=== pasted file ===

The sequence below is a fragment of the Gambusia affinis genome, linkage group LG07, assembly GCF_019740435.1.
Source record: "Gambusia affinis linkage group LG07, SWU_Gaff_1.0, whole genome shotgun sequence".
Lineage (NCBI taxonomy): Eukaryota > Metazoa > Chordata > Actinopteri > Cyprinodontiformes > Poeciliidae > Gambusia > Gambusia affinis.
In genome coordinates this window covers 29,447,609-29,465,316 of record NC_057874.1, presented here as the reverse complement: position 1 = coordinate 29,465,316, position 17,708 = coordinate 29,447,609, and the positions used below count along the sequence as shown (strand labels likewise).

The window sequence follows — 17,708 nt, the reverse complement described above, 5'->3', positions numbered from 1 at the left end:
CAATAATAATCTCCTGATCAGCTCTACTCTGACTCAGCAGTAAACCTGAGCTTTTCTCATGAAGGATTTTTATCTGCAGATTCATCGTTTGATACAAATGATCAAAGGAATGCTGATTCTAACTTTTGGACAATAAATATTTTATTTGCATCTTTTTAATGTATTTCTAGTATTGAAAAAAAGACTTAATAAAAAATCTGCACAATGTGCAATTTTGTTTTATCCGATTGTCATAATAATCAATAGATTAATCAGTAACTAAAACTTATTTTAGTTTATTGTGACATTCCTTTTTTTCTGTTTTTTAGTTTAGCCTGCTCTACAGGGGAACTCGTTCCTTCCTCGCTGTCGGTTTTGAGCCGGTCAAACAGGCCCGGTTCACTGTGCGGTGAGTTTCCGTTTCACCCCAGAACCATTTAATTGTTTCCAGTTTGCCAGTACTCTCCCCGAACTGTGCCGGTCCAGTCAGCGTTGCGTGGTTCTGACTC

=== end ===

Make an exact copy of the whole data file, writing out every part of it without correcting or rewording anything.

The sequence below is a fragment of the Gambusia affinis genome, linkage group LG07, assembly GCF_019740435.1.
Source record: "Gambusia affinis linkage group LG07, SWU_Gaff_1.0, whole genome shotgun sequence".
Lineage (NCBI taxonomy): Eukaryota > Metazoa > Chordata > Actinopteri > Cyprinodontiformes > Poeciliidae > Gambusia > Gambusia affinis.
In genome coordinates this window covers 29,447,609-29,465,316 of record NC_057874.1, presented here as the reverse complement: position 1 = coordinate 29,465,316, position 17,708 = coordinate 29,447,609, and the positions used below count along the sequence as shown (strand labels likewise).

The window sequence follows — 17,708 nt, the reverse complement described above, 5'->3', positions numbered from 1 at the left end:
CAATAATAATCTCCTGATCAGCTCTACTCTGACTCAGCAGTAAACCTGAGCTTTTCTCATGAAGGATTTTTATCTGCAGATTCATCGTTTGATACAAATGATCAAAGGAATGCTGATTCTAACTTTTGGACAATAAATATTTTATTTGCATCTTTTTAATGTATTTCTAGTATTGAAAAAAAGACTTAATAAAAAATCTGCACAATGTGCAATTTTGTTTTATCCGATTGTCATAATAATCAATAGATTAATCAGTAACTAAAACTTATTTTAGTTTATTGTGACATTCCTTTTTTTCTGTTTTTTAGTTTAGCCTGCTCTACAGGGGAACTCGTTCCTTCCTCGCTGTCGGTTTTGAGCCGGTCAAACAGGCCCGGTTCACTGTGCGGTGAGTTTCCGTTTCACCCCAGAACCATTTAATTGTTTCCAGTTTGCCAGTACTCTCCCCGAACTGTGCCGGTCCAGTCAGCGTTGCGTGGTTCTGACTC